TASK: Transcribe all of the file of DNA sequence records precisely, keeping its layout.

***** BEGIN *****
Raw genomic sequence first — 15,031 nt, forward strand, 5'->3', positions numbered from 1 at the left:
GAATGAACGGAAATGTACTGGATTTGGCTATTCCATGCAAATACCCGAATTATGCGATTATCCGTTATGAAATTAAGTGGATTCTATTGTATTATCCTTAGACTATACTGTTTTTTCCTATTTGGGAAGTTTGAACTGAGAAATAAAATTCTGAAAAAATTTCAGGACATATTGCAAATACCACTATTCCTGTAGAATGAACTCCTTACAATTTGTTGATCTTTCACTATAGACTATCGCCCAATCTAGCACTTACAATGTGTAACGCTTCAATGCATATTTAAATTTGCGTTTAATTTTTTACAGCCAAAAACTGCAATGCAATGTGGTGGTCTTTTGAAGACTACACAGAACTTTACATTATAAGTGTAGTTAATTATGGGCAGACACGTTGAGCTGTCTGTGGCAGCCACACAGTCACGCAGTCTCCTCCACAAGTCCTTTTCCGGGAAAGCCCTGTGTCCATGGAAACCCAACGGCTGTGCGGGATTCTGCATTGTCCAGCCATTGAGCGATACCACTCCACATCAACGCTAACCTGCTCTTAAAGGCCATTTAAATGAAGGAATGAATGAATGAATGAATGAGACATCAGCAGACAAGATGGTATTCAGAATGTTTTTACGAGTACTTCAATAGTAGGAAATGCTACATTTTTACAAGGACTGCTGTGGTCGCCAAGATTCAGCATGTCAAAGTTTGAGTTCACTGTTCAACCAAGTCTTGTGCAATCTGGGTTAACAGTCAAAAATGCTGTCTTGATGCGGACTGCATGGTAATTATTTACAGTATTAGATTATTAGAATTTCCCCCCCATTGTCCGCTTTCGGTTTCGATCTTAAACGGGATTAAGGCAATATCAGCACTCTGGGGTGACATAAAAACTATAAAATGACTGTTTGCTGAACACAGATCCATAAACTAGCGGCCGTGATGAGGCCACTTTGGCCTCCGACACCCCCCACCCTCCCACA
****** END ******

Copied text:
Raw genomic sequence first — 15,031 nt, forward strand, 5'->3', positions numbered from 1 at the left:
GAATGAACGGAAATGTACTGGATTTGGCTATTCCATGCAAATACCCGAATTATGCGATTATCCGTTATGAAATTAAGTGGATTCTATTGTATTATCCTTAGACTATACTGTTTTTTCCTATTTGGGAAGTTTGAACTGAGAAATAAAATTCTGAAAAAATTTCAGGACATATTGCAAATACCACTATTCCTGTAGAATGAACTCCTTACAATTTGTTGATCTTTCACTATAGACTATCGCCCAATCTAGCACTTACAATGTGTAACGCTTCAATGCATATTTAAATTTGCGTTTAATTTTTTACAGCCAAAAACTGCAATGCAATGTGGTGGTCTTTTGAAGACTACACAGAACTTTACATTATAAGTGTAGTTAATTATGGGCAGACACGTTGAGCTGTCTGTGGCAGCCACACAGTCACGCAGTCTCCTCCACAAGTCCTTTTCCGGGAAAGCCCTGTGTCCATGGAAACCCAACGGCTGTGCGGGATTCTGCATTGTCCAGCCATTGAGCGATACCACTCCACATCAACGCTAACCTGCTCTTAAAGGCCATTTAAATGAAGGAATGAATGAATGAATGAATGAGACATCAGCAGACAAGATGGTATTCAGAATGTTTTTACGAGTACTTCAATAGTAGGAAATGCTACATTTTTACAAGGACTGCTGTGGTCGCCAAGATTCAGCATGTCAAAGTTTGAGTTCACTGTTCAACCAAGTCTTGTGCAATCTGGGTTAACAGTCAAAAATGCTGTCTTGATGCGGACTGCATGGTAATTATTTACAGTATTAGATTATTAGAATTTCCCCCCCATTGTCCGCTTTCGGTTTCGATCTTAAACGGGATTAAGGCAATATCAGCACTCTGGGGTGACATAAAAACTATAAAATGACTGTTTGCTGAACACAGATCCATAAACTAGCGGCCGTGATGAGGCCACTTTGGCCTCCGACACCCCCCACCCTCCCACA